London theatre reviews – for students, by students
Presented by A Missing Link Theatre Company
November 12-23 @ 8pm
November 13,16,23 @ 2pm *
Morris Panych is one of Canada’s great playwrights and Vigil is, in my opinion, his most masterful work. It’s dark, twisted, morbid, funny as hell, and so incredibly charming. With such a wonderful script it really is hard to go wrong and A Missing Link Theatre Company’s production at The Grand’s McManus Studio is a worthy rendition and definitely worth a watch.
The story of a rather disturbed, eccentric Kemp, played by Colin Legge, and his estranged aunt Grace, played by Carol Robinson-Todd, is set cleverly in an abstract-esque attic bedroom. The set, designed by Eric Bunnell, is inspired. Its height compliments the themes of the insignificance of life as it dwarfs the actors and the semi-translucent walls which, when lit from behind change in colour and reveal a forest pattern, work brilliantly with Stephen Mitchell’s lighting design. It is somehow distinctly Canadian. The use of falling snow and leaves as the seasons change, a large thematic point of the play, were, I thought, unnecessary as the beautiful lighting design accomplished far more in setting the tone of the changing weather. All in all, the design and vision for this production are enchanting and we are easily transported into Panych’s world.
Legge has his work cut out for him with this mammoth role. Kemp, who speaks all except about four lines in the play, is strange, perhaps mean, but yet sympathetic and somehow charming. Legge does a more than fair job of hitting all these notes. His portrayal is focused and endearing but the audience was, at times, left wanting to like him more. It felt like Legge was sometimes detached from the scene. The play is largely a collection of Kemp’s monologues, which Legge delivered, for the most part, out to the audience instead of to Grace, who listens intently. Their relationship could have had much more depth had they connected more consistently. However, Legge makes up for these small missteps with a lighting fast comedic timing; he has us howling even when we know we shouldn’t be. His choices are bold, interesting, and his use of silence, particularly in the play’s final scenes, is heartbreaking.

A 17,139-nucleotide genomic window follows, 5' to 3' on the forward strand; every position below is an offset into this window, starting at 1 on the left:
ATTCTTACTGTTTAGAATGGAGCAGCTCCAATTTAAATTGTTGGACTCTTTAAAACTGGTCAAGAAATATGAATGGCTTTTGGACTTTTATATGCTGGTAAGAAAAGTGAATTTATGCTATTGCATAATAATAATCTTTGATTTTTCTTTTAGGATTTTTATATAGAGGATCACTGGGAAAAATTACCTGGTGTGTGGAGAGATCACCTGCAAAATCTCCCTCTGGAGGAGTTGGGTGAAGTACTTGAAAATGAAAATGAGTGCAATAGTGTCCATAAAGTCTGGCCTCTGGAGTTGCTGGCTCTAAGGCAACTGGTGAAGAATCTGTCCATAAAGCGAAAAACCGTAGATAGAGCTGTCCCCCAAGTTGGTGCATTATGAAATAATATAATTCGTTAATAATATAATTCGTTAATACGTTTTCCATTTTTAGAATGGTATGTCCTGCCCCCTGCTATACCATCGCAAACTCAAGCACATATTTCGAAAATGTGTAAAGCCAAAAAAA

Carol Robinson-Todd as Grace is an absolute delight. Her range of emotions, despite her lack of dialogue is a true testament to the brilliance of this actor. It’s difficult to take your eyes off her. She is adorable, witty, curious, and above all, intriguing. This production is worth seeing for her performance alone. She is a brilliant storyteller, using her every belabored movement, dart of the eye, or subtle gesture to seduce us and share her life with us. When she does speak, for the first time after about fifty minutes, her voice is seemingly familiar, as if she’s our own grandmother. A joy to watch.
With a strong cast and a brilliant script at his disposal Rick Kish has struck gold and his masterful direction ties this wonderful production together. It is a clean, simple show, with an intelligent vision, that, rightly focuses our attention on the ingenuity of Panych’s script and the expert performances by Legge and Robinson-Todd. This is one of those rare ‘must watch’ productions. Go and see it.
Ryan Cole is an actor, director and producer from Aurora, Ontario and is completing his degree in Philosophy from Western University. He was a founding member of the award winning company Richmond and Tower Productions and is currently the Artistic Director of The Arts Project’s Young Company in Residence: Tempting Tree Theatre Collective. Ryan is excited to be directing a professional production of Neil LaBute’s Reasons to be Pretty in February 2014.
*a correction has been made to the dates and times listed for this performance.